There was another important issue addressed in the First Circuit’s decision this month in Janeiro, one I had planned to address in a return post on the case, involving an issue dear to the hearts of anyone who sues plans, administrators or fiduciaries for a living, namely the right to recover attorneys’ fees in such a lawsuit. Before I could return to this point, however, I got sidetracked by my favorite decision of the month, Abatie v. Alta Health and Life Insurance. So I am returning to it now, before this point can get shunted to the side again by some other new development.
In Janeiro, you may recall, the defendant took a beating in the case, and the plaintiff, rightfully so under ERISA, sought to recover attorneys’ fees after prevailing on his claim. The First Circuit, addressing the district court’s decision not to award fees to the prevailing plaintiff, gave a nice, concise presentation of the law at this point in time in this circuit on this issue. Emphasizing that an award of attorneys’ fees in such cases is entirely discretionary, the court discussed the standards governing this determination in this circuit. In key part, the court declared:

ERISA provides that attorneys’ fees are available in the court’s discretion. . . . We begin by noting that in an ERISA case, a prevailing plaintiff does not, merely by prevailing, create a presumption that he or she is entitled to a fee-shifting award.. . . [T]his court has listed five factors that ordinarily should guide the district court’s analysis: (1) the degree of culpability or bad faith attributable to the losing party; (2) the depth of the losing party’s pocket, i.e., his or her capacity to pay an award; (3) the extent (if at all) to which such an award would deter other persons acting under similar circumstances; (4) the benefit (if any) that the successful suit confers on plan participants or beneficiaries generally; and (5) the relative merit of the parties’ positions. . . .This list is illustrative, not exhaustive[;]no single factor is dispositive; and indeed, not every factor in the list must be considered in every case.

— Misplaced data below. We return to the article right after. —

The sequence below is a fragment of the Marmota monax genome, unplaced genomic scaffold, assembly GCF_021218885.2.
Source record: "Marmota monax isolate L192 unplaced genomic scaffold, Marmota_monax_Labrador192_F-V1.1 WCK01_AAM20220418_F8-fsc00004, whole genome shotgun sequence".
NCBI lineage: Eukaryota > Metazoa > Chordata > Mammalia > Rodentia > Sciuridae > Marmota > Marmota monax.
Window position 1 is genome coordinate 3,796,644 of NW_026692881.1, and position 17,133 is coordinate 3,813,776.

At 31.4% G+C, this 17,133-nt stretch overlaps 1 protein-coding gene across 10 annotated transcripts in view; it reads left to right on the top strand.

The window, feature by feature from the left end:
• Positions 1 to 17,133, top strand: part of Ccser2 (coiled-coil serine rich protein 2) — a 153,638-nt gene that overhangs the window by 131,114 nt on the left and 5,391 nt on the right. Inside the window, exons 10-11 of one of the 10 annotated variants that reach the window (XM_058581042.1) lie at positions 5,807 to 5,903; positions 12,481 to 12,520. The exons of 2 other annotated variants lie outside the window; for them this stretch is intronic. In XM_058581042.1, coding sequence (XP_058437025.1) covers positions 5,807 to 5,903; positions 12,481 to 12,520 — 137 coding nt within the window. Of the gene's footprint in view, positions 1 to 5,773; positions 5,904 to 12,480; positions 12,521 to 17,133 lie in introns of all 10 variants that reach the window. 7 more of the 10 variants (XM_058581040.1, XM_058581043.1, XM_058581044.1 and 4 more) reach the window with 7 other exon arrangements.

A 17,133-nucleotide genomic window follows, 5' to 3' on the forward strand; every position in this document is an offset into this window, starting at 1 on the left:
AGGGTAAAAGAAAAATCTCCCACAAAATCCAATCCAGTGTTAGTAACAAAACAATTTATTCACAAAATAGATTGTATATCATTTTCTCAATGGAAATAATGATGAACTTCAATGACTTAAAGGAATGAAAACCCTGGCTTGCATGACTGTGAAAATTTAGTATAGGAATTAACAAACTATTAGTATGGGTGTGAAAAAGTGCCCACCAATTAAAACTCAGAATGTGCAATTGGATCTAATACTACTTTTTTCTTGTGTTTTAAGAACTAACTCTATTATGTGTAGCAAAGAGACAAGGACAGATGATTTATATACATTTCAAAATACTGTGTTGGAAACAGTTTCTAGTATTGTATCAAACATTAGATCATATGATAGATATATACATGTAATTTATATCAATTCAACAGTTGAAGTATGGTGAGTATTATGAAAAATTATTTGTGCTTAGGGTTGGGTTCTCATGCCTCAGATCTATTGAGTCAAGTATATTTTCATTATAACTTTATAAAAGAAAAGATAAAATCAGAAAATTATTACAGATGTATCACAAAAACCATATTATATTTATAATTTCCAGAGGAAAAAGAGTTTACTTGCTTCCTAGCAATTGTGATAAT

The First Circuit approved of the district court’s analysis of this issue, and in so doing presented the model for how to address this issue. It is fact specific, and the way to argue it to the court, and for the court to in turn consider the issue, is to address what the actual facts of the matter show on that specific case with regard to each of the five factors (recognizing, of course, that the First Circuit specifically left open the possibility that there are still more factors that could possibly be considered, and that even some of the factors specifically identified by the court may have no relevance).